It has taken me years to build my wardrobe. I don’t buy anything I don’t love or can’t be altered to fit my body (because none of us have an “off the rack” body. Not even models!).  

You are the founder of Fashion is for Every Body- how did this all start?

It started in 2015 with conversations I had with co-founder Krystle Ramos, who owned a vintage clothing store in Nashville. She worked hard to make her shop wheelchair accessible, once I pointed out to her it was not. We became great friends and had long conversations about accessibility and inclusion in fashion. Sitting in the audience at Nashville Fashion Week the idea of an inclusive fashion show came out: featuring adult models of all ages, sizes, and physical abilities on the runway together – not segregated – wearing Nashville designers’ clothing made to fit their bodies.

 The concept didn’t become a reality until David Bowie died on January 10th, 2016. That was the catalyst that instilled a sense of urgency in me to act. We had our very first Fashion is for Every Body show in September of that year. We sold out a week in advance and managed to pull it off despite the caterer running off with our money!
It was meant to be a one-off event but people loved it and kept asking “when’s the next one?”.

We became a nonprofit in 2017 and have expanded to include photoshoots, interviews, and an adaptive clothing pattern award as well as the annual runway show. For the past three years, our show has taken place at Studio 615, which is the venue where Nashville Fashion Week had the show that inspired the idea in the first place.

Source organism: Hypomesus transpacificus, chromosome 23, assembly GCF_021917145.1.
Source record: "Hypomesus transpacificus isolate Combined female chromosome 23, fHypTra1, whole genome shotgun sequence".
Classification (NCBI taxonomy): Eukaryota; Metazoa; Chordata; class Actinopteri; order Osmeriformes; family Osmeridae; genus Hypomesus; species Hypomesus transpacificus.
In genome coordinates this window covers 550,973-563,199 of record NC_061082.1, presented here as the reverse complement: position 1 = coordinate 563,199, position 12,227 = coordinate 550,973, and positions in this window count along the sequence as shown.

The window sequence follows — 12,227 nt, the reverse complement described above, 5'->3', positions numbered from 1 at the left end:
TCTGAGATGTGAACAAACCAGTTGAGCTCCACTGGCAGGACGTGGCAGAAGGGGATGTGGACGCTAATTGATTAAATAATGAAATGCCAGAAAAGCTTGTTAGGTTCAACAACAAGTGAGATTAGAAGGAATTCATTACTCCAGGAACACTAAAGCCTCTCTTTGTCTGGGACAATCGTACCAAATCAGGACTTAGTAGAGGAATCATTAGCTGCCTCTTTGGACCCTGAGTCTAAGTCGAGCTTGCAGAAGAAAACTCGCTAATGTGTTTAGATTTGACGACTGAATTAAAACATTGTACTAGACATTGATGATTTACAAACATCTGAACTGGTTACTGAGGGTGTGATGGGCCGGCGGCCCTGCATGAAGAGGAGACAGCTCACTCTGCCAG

You support local designers: how do you choose them?

I am very proud to support Nashville’s fashion designers and to say that their pieces make up the majority of my wardrobe. We have a richly diverse spectrum of creativity within our local fashion community. I started reaching out to them early on when I started blogging and I’m honored to call many of them good friends. I’ve worn their designs in the front row of Nashville Fashion Week and in my everyday life. The majority of them do sell worldwide.

Can you list them, please?

Laura Citron is by far my favorite designer to wear. Her aesthetic is modern Halston meets Mackie and… suits me perfectly.
Andrew Clancey’s Any Old Iron is part punk, part Liberace. He designed the Cape of Joy, a 15-foot sequined train first worn by me as the finale to Fashion is for Every Body’s 2018 runway show.

It has since been featured in Taylor Swift’s “You Need to Calm Down” video.